(6)

where J(x) is the costfunction, x_{b} is the background state, H is the forward observational operator, y^{o} is the vector of the observations, B, and R are the background, and observational error covariance matrices, respectively.

The problem can be summarized as the iterative solution of Equation (6) to find the analysis state x that minimizes J(x). This solution represents the a posteriori maximum likelihood (minimum variance) estimate of the true state of the atmosphere given the two sources of a priori data: the background x_{b} and observations y^{o} ([19]).

For a model state x with n degrees of freedom, calculation of the background term of the cost function requires ~ O(n^{2}) calculations. For a typical NWP model with n ~ 10^{5} - 10^{7} (number of grid-points times number of independent variables) direct solution is prohibitively expensive.

One practical solution to this problem is to perform a preconditioning via a control variable v transform defined by x’ = Uv, where x’ = x – x_{b}. The transform U is chosen to approximately satisfy the relationship B = UU^{T}. Using the incremental formulation [20] and the control variable transform, Equation (6) may be rewritten:

(7)

where y_{o}’ = y_{o} – H(x_{b}) is the innovation vector and H is the linearization of the potentially nonlinear observation operator H used in the calculation of y_{o}’. In this form, the background term is essentially diagonalized, reducing the number of calculations required from O(n^{2}) to O(n). In addition, the background error covariance matrix equals the identity matrix I in control variable space, hence preconditioning the minimization procedure.

Another goal of the control variable transform is to represent spatial correlations in an accurate and simple form [21].

In the implementation of the 3D-Var scheme of this paper, the transformation U is represented by a horizontal and a vertical transformation U = U_{h}U_{v}. The vertical transformation has a Gaussian shape whose vertical lengthscale is constant for all variables and vertical levels. Again, the Parrish and Derber ([6]) method can be used to estimate its value to minimize the analysis RMSE for a particular background setting. In the following, the solutions using 500 m (hereafter also 3D-Var_500) and 750 m (3D-Var_750) as vertical length-scales will be shown.

The horizontal transformation U_{h} is given by:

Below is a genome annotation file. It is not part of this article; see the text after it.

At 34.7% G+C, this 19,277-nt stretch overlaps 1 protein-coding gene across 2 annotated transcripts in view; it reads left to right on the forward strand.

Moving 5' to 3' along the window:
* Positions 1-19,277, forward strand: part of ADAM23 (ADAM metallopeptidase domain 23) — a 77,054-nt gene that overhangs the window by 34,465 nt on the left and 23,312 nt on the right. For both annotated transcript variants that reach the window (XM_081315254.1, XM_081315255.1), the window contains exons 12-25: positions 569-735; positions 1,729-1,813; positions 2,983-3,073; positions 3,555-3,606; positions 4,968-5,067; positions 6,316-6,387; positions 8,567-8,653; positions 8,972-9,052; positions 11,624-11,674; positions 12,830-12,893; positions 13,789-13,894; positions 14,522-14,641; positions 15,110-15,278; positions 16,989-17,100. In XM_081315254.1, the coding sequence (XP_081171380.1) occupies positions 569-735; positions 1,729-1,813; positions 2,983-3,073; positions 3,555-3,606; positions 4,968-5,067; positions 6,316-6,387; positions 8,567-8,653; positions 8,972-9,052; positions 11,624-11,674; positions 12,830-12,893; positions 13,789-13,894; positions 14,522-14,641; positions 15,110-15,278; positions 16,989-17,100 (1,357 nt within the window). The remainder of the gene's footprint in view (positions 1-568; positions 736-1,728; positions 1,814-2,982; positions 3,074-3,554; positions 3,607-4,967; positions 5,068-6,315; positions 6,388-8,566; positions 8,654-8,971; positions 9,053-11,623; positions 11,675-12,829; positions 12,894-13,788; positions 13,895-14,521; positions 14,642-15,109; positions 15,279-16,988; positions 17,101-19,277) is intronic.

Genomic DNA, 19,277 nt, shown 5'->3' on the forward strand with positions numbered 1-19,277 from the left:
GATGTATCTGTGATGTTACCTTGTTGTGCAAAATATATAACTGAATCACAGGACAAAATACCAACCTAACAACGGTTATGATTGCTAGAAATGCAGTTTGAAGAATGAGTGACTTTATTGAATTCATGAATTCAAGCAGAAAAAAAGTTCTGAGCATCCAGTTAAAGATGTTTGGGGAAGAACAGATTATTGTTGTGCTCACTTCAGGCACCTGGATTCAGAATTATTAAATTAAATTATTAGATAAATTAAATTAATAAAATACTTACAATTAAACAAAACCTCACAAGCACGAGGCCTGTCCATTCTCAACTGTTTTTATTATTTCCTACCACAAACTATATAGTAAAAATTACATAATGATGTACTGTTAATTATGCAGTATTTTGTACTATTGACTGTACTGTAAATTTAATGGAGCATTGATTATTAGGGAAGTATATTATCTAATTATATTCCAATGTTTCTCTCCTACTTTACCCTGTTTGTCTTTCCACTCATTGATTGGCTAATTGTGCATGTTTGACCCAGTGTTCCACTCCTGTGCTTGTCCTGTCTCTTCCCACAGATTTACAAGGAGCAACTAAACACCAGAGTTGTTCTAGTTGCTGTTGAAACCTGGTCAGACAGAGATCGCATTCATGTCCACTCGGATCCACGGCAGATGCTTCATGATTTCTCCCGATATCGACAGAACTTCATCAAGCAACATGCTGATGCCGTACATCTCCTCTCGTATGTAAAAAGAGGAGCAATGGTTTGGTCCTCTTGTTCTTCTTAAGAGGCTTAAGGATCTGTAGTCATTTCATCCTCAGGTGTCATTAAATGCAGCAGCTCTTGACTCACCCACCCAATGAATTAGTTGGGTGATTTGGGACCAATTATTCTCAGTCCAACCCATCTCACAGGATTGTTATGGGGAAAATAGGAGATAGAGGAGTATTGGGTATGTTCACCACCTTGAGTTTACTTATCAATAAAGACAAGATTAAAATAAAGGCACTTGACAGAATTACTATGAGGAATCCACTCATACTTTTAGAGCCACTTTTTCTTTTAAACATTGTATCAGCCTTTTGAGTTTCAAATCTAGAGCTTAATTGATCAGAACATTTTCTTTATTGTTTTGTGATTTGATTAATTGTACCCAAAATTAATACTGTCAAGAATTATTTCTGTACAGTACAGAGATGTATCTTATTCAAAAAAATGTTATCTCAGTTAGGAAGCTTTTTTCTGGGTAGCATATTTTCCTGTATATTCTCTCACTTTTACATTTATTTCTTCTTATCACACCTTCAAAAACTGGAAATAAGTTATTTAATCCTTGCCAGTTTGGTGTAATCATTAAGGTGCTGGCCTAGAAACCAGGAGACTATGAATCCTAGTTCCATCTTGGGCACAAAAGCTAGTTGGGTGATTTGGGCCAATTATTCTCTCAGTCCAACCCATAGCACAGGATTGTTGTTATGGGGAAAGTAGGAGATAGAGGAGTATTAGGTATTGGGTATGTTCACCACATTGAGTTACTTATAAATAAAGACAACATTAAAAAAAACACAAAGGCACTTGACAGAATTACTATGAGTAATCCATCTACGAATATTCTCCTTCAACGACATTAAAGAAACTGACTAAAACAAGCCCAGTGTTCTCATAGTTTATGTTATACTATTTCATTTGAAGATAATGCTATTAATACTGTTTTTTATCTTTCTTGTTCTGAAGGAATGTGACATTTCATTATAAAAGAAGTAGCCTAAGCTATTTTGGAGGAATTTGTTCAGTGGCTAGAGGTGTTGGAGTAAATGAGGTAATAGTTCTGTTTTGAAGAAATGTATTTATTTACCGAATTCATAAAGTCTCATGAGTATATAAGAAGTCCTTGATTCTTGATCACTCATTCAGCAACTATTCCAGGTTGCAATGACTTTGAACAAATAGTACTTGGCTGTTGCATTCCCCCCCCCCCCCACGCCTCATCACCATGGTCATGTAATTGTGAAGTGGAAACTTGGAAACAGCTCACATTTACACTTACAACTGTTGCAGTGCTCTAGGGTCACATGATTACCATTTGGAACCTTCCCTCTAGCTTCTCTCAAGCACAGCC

where E and L are defined by:

^{}

The B_{h} is the horizontal component of the background error matrix and has a Gaussian shape whose length scale is 300 km. B_{h} is an n × n (n = 44 × 33 = 1452) matrix whose element ij is the value of the Gaussian for the distance between the grid points i and j multiplied by s_{b}^{2}. The background s_{b}^{2} and observational s_{b}^{2} errors were introduced in Section 3.1.

Theobservational error covariance matrix R is a p × p diagonal matrix whose elements are all equal to s_{b}^{2} and p is the number of observations available at the analysis time for all levels.

It should be mentioned that computational issues limit the horizontal and vertical resolution using the 3D-Var approach.

It is noticed that this is the basic reason for using the successive approximation and OI methods, which are computationally less expensive than 3D-Var but twodimensional, even to solve three dimensional problems, as shown in this paper. Beside the physical nature of the problem (there are problems that are physically two-dimensional, as for example the analysis of surface parameters), when the vertical decorrelation length scale of the error is small compared to the vertical resolution of the analyses, the 3D-Var, OI and successive approximation solutions converge. For these cases, OI and successive approximations may be used to replace 3D-Var, in order to reduce the computational cost and to increase the horizontal resolution of the analyses. This point will be further discussed in Section 5.

4. Analysis Performance and Statistics

In this paragraph an example of analysis is firstly discussed to better show how the analysis system works; then statistics of the comparison between analysis and observations, and of the comparison between the background and observations are discussed.

Figure 2 shows the background, the analysis, and their difference for the temperature at 700 hPa at 00 UTC on 7 August. The analysis is produced by the 3D-Var solution with 300 km and 500 m of horizontal and vertical lengthscales, respectively. This parameter and time were selected because the difference between the analysis and background fields shows a pattern well representative of others parameters, times, and analysis levels.